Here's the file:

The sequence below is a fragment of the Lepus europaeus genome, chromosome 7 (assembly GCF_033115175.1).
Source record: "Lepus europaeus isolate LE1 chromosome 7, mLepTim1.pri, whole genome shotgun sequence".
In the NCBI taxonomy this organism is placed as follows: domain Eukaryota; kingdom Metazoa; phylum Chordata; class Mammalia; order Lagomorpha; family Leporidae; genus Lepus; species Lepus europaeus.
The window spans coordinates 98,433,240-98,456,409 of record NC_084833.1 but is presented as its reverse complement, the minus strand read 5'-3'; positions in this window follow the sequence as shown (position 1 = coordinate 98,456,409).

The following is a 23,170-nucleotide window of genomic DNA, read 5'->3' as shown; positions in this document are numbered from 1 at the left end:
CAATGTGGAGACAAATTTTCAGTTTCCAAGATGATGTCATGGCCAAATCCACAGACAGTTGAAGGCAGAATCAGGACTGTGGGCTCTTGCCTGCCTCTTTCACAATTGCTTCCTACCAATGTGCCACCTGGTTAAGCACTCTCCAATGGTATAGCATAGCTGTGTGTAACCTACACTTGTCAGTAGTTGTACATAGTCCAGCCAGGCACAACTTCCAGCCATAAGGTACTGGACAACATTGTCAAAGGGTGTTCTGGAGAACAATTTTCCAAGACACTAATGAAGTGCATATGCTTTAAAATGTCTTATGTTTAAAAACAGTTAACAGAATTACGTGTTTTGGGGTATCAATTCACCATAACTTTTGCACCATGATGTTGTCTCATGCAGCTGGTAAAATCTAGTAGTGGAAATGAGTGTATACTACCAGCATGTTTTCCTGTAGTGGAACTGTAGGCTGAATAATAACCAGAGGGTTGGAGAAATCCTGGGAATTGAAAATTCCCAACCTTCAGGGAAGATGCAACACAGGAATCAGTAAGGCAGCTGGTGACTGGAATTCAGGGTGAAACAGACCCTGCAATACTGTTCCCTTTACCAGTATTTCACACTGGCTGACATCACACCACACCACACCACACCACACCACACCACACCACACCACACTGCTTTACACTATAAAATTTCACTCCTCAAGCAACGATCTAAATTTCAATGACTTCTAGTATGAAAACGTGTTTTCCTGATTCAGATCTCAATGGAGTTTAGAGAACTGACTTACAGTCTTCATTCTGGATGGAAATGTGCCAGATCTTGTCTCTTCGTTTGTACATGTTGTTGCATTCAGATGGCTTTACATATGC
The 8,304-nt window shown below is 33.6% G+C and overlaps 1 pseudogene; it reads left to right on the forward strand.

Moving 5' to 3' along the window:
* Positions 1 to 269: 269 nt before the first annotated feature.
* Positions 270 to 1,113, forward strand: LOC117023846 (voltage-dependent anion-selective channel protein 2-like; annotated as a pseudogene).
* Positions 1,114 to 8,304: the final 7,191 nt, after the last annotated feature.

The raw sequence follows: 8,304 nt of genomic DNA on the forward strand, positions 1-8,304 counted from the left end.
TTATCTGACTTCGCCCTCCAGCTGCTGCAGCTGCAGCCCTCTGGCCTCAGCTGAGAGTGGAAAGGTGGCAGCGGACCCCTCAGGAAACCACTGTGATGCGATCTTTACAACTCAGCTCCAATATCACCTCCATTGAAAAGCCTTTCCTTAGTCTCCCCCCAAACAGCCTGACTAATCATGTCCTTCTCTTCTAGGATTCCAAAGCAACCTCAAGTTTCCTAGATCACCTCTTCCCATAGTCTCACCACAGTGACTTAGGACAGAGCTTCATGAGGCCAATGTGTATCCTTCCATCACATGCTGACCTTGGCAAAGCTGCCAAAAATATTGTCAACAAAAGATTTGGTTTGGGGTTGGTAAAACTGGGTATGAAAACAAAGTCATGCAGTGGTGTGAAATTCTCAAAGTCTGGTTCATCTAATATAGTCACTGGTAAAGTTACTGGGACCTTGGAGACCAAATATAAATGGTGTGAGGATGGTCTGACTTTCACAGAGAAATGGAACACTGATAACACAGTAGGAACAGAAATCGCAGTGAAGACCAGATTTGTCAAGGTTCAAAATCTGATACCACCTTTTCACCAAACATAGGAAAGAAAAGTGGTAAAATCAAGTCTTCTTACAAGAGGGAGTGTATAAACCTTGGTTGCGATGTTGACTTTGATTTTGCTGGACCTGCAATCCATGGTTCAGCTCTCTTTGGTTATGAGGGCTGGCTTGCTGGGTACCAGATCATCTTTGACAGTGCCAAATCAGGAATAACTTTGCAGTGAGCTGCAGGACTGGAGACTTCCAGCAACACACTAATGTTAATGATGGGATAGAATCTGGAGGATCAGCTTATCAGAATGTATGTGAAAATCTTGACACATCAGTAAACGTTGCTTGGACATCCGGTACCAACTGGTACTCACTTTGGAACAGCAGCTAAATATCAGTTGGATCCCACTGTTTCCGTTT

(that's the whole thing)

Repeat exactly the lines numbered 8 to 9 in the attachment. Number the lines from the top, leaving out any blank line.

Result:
Moving 5' to 3' along the window:
* Positions 1 to 269: 269 nt before the first annotated feature.